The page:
As a bipartisan bill to institute universal background checks awaits its fate in the U.S. Senate, the debate over firearms is forefront in the minds of many. If signed into law, it would require a background check on all gun transfers. Rep. Lou Correa (D., Calif.) explained that universal background checks would “absolutely” make purchasing a firearm more expensive and “the bureaucratic issues involved are going to slow down the process." Supporters frame these costs as helpful in preventing gun use and therefore, gun deaths. Opponents argue that background checks have zero effect on deaths. One issue no one’s talking about enough is how the cost of background checks disproportionately impact low-income people.
Classism has long permeated the movement for gun control. Throughout the 1960s and 1970s, antigun advocates attempted to ban thousands of inexpensive handguns and employed the term “Saturday Night Special” to refer to these low-caliber pistols. They claimed that mostly criminals owned and used these “junk guns" without fully investigating which gun owners this ban would actually impact.
While the debate about “Saturday Night Specials” isn’t nearly as prevalent today, classism still runs rampant in the movement for gun control. In the recent hearing in the House Judiciary Committee on H.R. 8 bill, various representatives expressed support for efforts that increase the cost of owning a firearm. Rep. Cedric Richmond (D., La.), himself a gun owner, recalled the effects of the assault weapons ban, saying that the ban made the cost of a particular firearm “go up from $400 to $1,500.” He calls this increased financial barrier a “good thing” because it “allowed for a cooling time.” This cooling time, he explains, would help prevent someone with violent tendencies from purchasing a firearm quickly and using it to commit an act of violence.
While this approach is surely well-intentioned, it strips low-income Americans of their right to defend themselves, when poor Americans are far more likely to be victims of violent crime. Americans earning the lowest incomes (less than $10,000 per household) are 206 percent more likely to be the victim of violent crime compared to Americans earning the highest incomes ($75,000 or more per household), according to a 2017 report.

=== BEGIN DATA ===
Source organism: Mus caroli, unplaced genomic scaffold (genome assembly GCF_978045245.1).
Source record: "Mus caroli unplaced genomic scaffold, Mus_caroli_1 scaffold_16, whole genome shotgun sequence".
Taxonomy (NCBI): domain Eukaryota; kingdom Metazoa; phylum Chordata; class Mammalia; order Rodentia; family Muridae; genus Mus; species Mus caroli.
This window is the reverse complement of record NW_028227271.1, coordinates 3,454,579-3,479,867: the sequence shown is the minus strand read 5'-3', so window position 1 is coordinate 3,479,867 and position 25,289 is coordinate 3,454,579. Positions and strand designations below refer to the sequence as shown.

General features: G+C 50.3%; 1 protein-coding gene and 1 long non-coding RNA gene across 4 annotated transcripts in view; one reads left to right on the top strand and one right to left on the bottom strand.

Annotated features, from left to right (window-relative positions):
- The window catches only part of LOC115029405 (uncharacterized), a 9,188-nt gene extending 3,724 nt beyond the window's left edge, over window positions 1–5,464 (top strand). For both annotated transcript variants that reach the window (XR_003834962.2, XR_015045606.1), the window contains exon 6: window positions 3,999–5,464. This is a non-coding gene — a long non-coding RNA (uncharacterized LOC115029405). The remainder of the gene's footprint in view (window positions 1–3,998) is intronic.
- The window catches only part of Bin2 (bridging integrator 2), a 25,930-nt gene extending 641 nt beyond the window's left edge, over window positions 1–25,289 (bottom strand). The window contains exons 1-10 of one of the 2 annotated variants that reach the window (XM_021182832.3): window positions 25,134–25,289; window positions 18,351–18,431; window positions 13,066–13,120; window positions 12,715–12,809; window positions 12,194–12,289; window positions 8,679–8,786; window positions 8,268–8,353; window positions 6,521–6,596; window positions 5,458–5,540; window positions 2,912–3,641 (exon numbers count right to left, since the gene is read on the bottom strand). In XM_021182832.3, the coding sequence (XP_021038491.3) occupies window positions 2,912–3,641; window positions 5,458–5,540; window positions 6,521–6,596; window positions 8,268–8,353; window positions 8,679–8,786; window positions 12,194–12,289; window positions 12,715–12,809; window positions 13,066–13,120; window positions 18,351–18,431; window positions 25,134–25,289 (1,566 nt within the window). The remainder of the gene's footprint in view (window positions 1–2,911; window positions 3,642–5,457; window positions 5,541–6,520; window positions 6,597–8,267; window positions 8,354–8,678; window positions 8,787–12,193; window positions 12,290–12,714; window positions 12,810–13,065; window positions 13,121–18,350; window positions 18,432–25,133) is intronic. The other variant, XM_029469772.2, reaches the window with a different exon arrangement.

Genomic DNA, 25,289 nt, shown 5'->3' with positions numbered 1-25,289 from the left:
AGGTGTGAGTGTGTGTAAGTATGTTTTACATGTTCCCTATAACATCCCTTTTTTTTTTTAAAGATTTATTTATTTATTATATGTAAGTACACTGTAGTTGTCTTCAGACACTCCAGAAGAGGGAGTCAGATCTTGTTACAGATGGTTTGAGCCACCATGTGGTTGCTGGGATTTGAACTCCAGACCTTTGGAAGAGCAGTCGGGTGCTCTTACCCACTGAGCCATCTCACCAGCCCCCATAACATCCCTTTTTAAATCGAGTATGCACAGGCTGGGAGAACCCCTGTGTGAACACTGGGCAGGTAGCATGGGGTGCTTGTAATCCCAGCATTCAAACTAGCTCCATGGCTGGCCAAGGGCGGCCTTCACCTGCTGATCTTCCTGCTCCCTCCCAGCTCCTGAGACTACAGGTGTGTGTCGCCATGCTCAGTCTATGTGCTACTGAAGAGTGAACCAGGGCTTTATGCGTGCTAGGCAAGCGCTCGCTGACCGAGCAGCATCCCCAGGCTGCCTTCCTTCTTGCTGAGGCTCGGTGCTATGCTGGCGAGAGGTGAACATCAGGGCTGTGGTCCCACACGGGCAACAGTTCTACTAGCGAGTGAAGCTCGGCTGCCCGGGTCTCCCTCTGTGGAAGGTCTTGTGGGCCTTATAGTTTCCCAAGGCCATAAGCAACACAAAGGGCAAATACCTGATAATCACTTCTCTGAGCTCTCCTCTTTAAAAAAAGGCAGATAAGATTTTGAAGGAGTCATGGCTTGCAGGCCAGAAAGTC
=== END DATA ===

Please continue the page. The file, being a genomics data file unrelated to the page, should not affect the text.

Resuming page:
Gun ownership, on the other hand, increases significantly at higher socioeconomic levels. A 2014 study found that 44 percent of American households with an annual income of at least $90,000 owned firearms. Of households earning less than $25,000 a year, however, only 18.2 percent reported owning a firearm. These numbers aren’t surprising, as gun ownership amounts to a “luxury” that many cannot afford.
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Among the cheapest newly manufactured guns in the United States is the Cobra Arms Freedom .380 priced at around $130. That cost is before ammunition (hollow-point bullets for self-defense and full-metal jacket bullets for practice), a holster, cleaning supplies, range time, an extra magazine, targets, eye/ear protection, mandatory training, licenses, and fees. While buying discount ammunition and a cheap handgun is an option, being fully proficient with a firearm requires training and practice, making gun ownership a huge financial endeavor for many Americans.
Costs already vary widely across state and city lines, creating other inequalities. In Washington D.C., for example, the private transfer of a firearm requires a $125 background check — nearly doubling the cost of the cheapest firearms available. In the Philadelphia area, background checks can add between $50 to $100. While the costs of background checks, fees, and permits differ, they have one thing in common: They add an additional financial barrier to legal and responsible gun ownership.
Ultimately, we all want to live in a safe, just world, but pricing America’s poorest citizens out of the right to bear arms is not justice. It’s discrimination.